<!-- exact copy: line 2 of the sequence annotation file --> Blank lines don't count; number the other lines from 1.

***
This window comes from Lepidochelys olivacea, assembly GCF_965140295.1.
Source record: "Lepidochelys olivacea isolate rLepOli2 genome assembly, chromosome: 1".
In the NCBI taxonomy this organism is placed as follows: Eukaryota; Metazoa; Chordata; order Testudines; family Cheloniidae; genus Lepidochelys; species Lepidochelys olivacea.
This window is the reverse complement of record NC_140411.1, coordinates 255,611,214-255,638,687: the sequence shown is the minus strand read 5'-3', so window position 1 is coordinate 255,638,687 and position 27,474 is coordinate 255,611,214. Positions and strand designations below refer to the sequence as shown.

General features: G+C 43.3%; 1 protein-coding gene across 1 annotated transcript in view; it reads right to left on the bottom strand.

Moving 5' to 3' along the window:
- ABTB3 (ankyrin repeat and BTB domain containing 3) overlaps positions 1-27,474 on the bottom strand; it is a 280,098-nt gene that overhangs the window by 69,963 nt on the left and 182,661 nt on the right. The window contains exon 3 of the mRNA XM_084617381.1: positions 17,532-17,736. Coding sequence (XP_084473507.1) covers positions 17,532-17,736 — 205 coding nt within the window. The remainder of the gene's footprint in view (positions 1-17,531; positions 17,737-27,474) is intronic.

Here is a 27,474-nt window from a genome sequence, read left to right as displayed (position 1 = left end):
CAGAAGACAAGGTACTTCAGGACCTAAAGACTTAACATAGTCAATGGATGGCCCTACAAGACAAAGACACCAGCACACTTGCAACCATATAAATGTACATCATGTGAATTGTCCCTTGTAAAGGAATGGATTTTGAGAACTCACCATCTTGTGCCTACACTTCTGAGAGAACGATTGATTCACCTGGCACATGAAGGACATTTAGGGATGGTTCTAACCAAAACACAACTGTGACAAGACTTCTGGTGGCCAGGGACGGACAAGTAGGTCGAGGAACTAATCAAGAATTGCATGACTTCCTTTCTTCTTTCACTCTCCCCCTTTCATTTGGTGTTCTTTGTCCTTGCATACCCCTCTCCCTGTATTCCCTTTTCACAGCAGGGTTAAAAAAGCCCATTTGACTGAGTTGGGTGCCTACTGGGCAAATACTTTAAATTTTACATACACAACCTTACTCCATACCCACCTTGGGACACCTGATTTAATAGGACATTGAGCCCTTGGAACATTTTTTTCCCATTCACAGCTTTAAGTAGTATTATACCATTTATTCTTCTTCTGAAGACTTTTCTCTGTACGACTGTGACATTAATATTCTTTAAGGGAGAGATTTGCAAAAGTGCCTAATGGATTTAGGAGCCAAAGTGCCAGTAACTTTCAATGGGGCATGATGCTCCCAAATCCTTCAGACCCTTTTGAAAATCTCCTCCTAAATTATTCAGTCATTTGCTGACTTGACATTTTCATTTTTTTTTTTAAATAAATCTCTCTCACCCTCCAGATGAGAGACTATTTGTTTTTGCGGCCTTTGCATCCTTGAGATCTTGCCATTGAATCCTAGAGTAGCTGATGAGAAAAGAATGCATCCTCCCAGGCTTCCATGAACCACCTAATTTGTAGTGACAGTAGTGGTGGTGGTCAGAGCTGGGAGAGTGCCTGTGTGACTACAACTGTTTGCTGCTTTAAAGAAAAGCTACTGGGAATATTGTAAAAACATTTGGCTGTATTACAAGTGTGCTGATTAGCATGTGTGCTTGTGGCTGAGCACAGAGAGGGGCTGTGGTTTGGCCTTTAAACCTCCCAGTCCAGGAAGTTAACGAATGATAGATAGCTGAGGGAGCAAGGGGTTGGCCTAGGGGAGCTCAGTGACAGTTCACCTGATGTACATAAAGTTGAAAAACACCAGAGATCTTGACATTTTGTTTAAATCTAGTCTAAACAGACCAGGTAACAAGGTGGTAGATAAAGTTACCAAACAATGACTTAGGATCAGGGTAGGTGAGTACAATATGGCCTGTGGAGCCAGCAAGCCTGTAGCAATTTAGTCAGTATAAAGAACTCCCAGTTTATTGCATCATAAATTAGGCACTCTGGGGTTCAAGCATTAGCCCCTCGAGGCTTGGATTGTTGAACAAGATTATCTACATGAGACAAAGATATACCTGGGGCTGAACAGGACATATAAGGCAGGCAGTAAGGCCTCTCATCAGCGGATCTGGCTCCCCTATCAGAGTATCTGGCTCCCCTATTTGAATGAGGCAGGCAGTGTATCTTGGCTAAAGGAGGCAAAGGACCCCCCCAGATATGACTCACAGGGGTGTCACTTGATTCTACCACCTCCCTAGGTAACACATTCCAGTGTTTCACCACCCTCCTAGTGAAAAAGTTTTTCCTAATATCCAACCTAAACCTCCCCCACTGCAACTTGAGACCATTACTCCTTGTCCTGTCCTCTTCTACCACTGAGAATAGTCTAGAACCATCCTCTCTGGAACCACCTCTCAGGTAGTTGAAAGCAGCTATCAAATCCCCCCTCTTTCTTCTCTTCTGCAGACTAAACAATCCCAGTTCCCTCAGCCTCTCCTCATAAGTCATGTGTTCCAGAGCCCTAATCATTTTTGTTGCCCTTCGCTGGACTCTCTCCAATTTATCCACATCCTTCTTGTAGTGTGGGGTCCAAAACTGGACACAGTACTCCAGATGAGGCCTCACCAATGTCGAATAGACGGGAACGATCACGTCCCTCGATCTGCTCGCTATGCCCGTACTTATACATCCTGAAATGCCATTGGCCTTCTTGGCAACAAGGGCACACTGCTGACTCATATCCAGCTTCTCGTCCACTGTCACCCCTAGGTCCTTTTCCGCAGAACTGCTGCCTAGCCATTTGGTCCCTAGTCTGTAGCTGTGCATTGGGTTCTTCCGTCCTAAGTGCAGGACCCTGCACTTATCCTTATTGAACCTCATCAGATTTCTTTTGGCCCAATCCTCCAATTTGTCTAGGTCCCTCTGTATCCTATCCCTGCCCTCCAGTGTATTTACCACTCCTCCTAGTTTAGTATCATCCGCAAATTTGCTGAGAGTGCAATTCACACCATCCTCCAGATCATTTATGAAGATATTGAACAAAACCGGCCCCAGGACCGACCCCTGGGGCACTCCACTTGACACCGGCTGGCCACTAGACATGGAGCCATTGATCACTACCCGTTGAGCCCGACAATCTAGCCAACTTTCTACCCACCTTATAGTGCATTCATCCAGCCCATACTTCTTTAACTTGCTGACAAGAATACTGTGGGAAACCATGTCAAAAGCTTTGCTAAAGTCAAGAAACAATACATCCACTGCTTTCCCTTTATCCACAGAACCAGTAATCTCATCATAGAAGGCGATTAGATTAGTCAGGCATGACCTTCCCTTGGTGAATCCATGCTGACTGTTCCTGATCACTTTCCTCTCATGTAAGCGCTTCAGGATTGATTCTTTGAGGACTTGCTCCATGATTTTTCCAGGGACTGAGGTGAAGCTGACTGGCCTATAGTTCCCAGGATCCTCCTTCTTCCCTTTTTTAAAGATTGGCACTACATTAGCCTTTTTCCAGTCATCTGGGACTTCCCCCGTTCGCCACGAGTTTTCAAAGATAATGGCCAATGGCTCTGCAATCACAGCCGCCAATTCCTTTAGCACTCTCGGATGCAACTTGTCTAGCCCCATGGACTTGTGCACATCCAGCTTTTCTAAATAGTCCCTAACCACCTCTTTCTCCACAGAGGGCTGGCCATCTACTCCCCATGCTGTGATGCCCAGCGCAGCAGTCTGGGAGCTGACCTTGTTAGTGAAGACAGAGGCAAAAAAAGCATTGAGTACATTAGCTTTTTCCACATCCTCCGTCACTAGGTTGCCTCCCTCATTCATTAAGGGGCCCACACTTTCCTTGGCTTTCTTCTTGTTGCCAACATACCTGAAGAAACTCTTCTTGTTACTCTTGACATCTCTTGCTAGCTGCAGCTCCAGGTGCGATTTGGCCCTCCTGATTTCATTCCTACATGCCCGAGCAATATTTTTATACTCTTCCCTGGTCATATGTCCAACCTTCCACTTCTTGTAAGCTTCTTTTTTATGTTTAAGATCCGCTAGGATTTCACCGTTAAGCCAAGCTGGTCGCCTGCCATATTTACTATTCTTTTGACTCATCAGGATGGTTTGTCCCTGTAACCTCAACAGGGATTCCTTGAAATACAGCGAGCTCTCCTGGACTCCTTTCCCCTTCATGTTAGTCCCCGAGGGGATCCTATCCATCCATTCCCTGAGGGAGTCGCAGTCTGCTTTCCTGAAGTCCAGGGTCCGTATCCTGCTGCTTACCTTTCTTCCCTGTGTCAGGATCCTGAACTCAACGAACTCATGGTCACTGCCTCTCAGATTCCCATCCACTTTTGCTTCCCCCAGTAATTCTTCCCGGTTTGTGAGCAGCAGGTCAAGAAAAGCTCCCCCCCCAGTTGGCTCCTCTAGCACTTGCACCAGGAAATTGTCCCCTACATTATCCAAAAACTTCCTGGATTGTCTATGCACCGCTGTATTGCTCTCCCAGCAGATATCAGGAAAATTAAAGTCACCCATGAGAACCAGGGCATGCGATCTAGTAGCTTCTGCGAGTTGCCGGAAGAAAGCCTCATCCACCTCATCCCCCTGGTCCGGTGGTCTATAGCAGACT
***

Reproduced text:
Source record: "Lepidochelys olivacea isolate rLepOli2 genome assembly, chromosome: 1".